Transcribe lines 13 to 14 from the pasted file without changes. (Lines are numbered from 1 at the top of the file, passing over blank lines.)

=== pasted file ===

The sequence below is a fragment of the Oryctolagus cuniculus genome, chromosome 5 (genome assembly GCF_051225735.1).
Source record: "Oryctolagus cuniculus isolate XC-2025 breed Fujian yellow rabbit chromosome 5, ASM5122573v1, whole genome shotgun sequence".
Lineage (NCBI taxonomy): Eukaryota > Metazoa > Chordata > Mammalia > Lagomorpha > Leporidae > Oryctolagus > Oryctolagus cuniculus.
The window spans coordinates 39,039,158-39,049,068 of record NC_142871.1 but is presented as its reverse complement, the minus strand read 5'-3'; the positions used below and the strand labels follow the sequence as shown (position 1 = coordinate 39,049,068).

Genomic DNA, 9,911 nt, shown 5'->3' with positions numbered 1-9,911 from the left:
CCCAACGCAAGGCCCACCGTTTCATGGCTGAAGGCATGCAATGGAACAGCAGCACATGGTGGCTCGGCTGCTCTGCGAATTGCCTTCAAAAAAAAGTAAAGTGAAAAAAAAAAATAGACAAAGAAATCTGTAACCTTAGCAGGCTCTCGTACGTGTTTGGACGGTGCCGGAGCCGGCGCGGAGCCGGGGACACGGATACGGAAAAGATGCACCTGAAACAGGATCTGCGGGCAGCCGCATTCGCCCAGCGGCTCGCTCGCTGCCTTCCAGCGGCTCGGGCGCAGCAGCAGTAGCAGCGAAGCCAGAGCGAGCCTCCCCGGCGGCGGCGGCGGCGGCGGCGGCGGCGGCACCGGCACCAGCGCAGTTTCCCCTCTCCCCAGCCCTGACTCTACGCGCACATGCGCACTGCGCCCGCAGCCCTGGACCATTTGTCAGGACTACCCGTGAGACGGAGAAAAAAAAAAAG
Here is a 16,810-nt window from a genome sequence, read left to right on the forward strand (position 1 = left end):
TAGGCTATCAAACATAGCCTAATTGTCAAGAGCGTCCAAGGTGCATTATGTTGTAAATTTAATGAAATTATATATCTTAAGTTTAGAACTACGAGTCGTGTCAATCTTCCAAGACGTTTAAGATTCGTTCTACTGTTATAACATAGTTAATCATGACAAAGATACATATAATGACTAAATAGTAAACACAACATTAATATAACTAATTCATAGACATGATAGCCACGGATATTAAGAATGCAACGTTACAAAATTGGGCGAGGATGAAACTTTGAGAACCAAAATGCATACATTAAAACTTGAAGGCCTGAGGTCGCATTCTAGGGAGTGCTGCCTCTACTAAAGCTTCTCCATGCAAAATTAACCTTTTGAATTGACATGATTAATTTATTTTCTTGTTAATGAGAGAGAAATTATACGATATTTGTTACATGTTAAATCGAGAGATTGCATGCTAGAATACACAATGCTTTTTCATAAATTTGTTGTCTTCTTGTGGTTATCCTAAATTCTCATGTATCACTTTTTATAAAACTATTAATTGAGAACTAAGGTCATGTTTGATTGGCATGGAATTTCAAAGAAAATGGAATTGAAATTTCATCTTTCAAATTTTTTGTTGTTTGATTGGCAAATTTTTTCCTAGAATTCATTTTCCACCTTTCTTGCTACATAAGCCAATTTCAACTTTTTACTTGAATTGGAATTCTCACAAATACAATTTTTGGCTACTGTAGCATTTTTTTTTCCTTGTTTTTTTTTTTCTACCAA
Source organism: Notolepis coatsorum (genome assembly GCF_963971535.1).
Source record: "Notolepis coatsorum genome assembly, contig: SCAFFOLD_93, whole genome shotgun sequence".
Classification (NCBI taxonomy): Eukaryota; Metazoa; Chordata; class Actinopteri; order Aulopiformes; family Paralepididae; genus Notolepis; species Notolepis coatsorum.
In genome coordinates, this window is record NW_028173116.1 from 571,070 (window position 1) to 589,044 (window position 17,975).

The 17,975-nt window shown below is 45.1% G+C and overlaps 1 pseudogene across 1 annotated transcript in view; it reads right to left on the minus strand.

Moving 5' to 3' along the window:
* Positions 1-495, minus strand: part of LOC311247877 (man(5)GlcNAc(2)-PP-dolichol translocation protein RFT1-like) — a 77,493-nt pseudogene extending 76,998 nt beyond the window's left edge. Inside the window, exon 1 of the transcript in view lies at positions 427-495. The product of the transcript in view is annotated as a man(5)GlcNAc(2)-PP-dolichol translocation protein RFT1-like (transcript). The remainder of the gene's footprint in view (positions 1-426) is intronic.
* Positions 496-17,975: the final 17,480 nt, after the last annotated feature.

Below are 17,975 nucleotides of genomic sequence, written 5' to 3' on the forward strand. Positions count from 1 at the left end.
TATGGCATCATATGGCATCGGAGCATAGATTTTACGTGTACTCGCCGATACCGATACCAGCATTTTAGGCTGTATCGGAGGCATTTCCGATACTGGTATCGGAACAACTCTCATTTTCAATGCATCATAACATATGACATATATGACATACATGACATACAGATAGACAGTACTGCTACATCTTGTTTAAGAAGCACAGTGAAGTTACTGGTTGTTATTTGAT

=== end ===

The 17,975-nt window shown below is 45.1% G+C and overlaps 1 pseudogene across 1 annotated transcript in view; it reads right to left on the minus strand.

Moving 5' to 3' along the window: